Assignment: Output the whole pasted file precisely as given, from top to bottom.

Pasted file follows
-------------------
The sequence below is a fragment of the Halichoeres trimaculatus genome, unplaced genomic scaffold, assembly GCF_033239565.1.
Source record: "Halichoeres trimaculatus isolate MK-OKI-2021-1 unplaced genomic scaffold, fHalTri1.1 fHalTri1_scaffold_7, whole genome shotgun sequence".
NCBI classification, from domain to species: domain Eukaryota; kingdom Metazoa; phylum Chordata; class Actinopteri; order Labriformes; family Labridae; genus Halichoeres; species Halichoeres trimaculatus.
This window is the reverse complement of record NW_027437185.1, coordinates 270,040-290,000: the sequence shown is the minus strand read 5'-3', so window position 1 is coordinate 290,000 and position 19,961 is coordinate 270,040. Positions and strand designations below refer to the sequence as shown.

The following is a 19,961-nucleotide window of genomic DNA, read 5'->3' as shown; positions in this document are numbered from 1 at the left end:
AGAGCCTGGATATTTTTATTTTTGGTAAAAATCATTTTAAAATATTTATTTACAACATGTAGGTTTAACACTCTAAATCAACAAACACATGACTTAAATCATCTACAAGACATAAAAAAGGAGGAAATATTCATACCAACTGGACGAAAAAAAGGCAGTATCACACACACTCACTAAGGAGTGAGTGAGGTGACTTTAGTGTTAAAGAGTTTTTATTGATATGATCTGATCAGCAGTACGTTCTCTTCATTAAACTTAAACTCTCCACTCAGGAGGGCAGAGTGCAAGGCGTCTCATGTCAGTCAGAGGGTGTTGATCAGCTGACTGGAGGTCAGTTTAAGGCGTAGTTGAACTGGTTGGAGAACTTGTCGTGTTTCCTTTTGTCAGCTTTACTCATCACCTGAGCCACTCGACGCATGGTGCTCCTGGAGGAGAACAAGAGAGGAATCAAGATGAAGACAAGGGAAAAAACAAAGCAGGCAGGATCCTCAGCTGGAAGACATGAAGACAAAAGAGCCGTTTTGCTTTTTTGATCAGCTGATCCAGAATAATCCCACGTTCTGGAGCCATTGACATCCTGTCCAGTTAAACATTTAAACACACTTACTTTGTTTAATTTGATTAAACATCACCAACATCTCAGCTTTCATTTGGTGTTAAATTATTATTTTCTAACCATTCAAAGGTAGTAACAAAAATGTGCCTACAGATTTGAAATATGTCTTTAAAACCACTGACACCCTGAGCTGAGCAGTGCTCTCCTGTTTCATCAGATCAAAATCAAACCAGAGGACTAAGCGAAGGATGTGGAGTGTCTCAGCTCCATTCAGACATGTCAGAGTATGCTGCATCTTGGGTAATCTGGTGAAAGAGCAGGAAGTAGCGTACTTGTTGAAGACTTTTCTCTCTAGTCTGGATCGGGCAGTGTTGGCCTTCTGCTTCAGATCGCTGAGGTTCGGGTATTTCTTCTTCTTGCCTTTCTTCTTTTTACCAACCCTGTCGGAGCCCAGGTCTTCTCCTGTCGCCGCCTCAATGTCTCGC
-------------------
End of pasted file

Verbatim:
The sequence below is a fragment of the Halichoeres trimaculatus genome, unplaced genomic scaffold, assembly GCF_033239565.1.
Source record: "Halichoeres trimaculatus isolate MK-OKI-2021-1 unplaced genomic scaffold, fHalTri1.1 fHalTri1_scaffold_7, whole genome shotgun sequence".
NCBI classification, from domain to species: domain Eukaryota; kingdom Metazoa; phylum Chordata; class Actinopteri; order Labriformes; family Labridae; genus Halichoeres; species Halichoeres trimaculatus.
This window is the reverse complement of record NW_027437185.1, coordinates 270,040-290,000: the sequence shown is the minus strand read 5'-3', so window position 1 is coordinate 290,000 and position 19,961 is coordinate 270,040. Positions and strand designations below refer to the sequence as shown.

The following is a 19,961-nucleotide window of genomic DNA, read 5'->3' as shown; positions in this document are numbered from 1 at the left end:
AGAGCCTGGATATTTTTATTTTTGGTAAAAATCATTTTAAAATATTTATTTACAACATGTAGGTTTAACACTCTAAATCAACAAACACATGACTTAAATCATCTACAAGACATAAAAAAGGAGGAAATATTCATACCAACTGGACGAAAAAAAGGCAGTATCACACACACTCACTAAGGAGTGAGTGAGGTGACTTTAGTGTTAAAGAGTTTTTATTGATATGATCTGATCAGCAGTACGTTCTCTTCATTAAACTTAAACTCTCCACTCAGGAGGGCAGAGTGCAAGGCGTCTCATGTCAGTCAGAGGGTGTTGATCAGCTGACTGGAGGTCAGTTTAAGGCGTAGTTGAACTGGTTGGAGAACTTGTCGTGTTTCCTTTTGTCAGCTTTACTCATCACCTGAGCCACTCGACGCATGGTGCTCCTGGAGGAGAACAAGAGAGGAATCAAGATGAAGACAAGGGAAAAAACAAAGCAGGCAGGATCCTCAGCTGGAAGACATGAAGACAAAAGAGCCGTTTTGCTTTTTTGATCAGCTGATCCAGAATAATCCCACGTTCTGGAGCCATTGACATCCTGTCCAGTTAAACATTTAAACACACTTACTTTGTTTAATTTGATTAAACATCACCAACATCTCAGCTTTCATTTGGTGTTAAATTATTATTTTCTAACCATTCAAAGGTAGTAACAAAAATGTGCCTACAGATTTGAAATATGTCTTTAAAACCACTGACACCCTGAGCTGAGCAGTGCTCTCCTGTTTCATCAGATCAAAATCAAACCAGAGGACTAAGCGAAGGATGTGGAGTGTCTCAGCTCCATTCAGACATGTCAGAGTATGCTGCATCTTGGGTAATCTGGTGAAAGAGCAGGAAGTAGCGTACTTGTTGAAGACTTTTCTCTCTAGTCTGGATCGGGCAGTGTTGGCCTTCTGCTTCAGATCGCTGAGGTTCGGGTATTTCTTCTTCTTGCCTTTCTTCTTTTTACCAACCCTGTCGGAGCCCAGGTCTTCTCCTGTCGCCGCCTCAATGTCTCGC